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Homerton College

Source: The Illustrated London News, May 1, 1852

Homerton College



[extract]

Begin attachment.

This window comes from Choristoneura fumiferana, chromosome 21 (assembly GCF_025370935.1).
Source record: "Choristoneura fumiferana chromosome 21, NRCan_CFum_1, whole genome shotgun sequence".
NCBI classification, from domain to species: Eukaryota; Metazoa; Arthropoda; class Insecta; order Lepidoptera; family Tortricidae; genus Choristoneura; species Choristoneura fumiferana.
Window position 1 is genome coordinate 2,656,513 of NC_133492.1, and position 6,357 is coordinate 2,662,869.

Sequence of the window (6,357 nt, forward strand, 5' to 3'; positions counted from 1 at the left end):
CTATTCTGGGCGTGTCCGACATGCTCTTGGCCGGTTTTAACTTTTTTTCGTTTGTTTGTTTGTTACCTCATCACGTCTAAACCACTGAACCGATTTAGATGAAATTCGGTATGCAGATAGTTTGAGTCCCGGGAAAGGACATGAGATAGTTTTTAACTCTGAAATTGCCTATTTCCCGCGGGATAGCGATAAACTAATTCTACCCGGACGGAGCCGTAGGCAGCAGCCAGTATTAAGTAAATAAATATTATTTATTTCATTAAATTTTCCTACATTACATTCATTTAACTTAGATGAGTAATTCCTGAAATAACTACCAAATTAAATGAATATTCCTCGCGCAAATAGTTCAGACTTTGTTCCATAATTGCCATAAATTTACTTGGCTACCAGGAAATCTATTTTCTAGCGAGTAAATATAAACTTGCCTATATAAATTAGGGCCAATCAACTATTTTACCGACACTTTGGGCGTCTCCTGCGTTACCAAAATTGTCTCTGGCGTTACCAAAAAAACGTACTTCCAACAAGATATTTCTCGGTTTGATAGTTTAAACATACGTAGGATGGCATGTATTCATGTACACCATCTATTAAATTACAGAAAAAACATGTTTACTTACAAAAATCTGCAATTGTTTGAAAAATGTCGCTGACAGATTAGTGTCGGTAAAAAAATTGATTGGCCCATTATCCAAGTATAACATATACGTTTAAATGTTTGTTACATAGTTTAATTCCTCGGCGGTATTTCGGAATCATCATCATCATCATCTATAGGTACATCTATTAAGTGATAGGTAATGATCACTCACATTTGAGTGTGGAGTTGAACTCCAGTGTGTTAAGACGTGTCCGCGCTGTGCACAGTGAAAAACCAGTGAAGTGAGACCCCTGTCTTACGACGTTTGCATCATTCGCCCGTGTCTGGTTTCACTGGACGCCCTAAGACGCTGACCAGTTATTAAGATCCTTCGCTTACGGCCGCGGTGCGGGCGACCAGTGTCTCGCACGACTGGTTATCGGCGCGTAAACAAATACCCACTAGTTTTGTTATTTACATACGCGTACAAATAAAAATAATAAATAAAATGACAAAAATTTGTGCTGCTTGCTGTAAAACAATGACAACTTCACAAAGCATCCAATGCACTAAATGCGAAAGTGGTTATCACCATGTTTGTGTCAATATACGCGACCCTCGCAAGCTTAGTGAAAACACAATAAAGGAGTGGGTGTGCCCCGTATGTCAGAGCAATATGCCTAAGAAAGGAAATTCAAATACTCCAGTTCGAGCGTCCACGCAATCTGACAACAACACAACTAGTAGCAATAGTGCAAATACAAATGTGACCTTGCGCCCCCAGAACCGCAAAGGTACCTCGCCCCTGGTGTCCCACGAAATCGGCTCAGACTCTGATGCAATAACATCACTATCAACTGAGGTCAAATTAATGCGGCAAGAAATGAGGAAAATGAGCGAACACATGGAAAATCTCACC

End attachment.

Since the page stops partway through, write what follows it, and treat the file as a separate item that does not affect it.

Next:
On Tuesday week, April 20, the inauguration services of the Training Institution of the Congregational Board of Education took place at the premises of the board, in Homerton, and were most numerously attended. The proceedings, after the introductory services, were opened by an inaugural discourse by the Rev. John Harris, D.D., Principal of New College, London. This was Dr. Harris's first appearance in the field of education on the principles of the board. Mr. Samuel Morley, the treasurer, presided, and conducted the business with characteristic spirit and urbanity. To a considerable extent the chief localities of England were represented by the company; and the mighty metropolis was not wholly wanting. Dr. Harris's oration was the object of intense and universal admiration. The rev. doctor drew attention to the leading characteristics of the movement which led to the present result, showing the objects to be education, the special training of the educator, education inseparable from religion, religious education sustained by voluntary or social benevolence, parental responsibility, and the rendering of the day-school auxiliary to the Sunday-school, and especially to the Christian Church. Such are the heads of the oration, which is reported in full in the British Banner of April 21. At the close of Dr. Harris's address, a hymn was sung; and the Rev. John Kennedy concluded the service with prayer. The company then dispersed In groups over the buildings, minutely inspecting the school premises. The entire arrangements frequently called forth expressions of the highest admiration. Au excellent cold collation was provided in the College at three o'clock, which was served in two of the largest rooms in the building; Samuel Morley, Esq., presiding at one table, and John Crossley, Esq., at the other. The tables having been removed, both parties assembled in one room, and the business of the day proceeded, under the presidency of Mr. Morley, who, in his introductory address, stated, as a most hopeful circumstance, that they had been able to purchase and extend the building in which they were then assembled at a coat of 10,000; and that they took possession of it without one shilling of debt. The chairman concluded by tendering the thanks of the meeting to Dr. Harris, who acknowledged the same, characterising this voluntary project as one of the greatest movements of the present age. The company were then addressed by Mr. Milligan, M.P.; Edward Baines, Esq., of Leeds; Josiah Conder, Esq.; Dr. Campbell, Dr. Cox, and Professor William Smith. Mr. Conder alluded to the many pleasing reminiscences connected with Homerton College, and the joy which would be generally felt that the building had not become alienated from the congregational body. It would be consecrated to purposes quite in harmony with those to which it had been devoted for nearly a hundred years. (Hear, hear.) He strongly advocated religious education, bringing forward instances in proof of its great superiority over any mere secular system. He was an old warrior in the cause, and it was his duty to oppose the bill of Lord Brougham...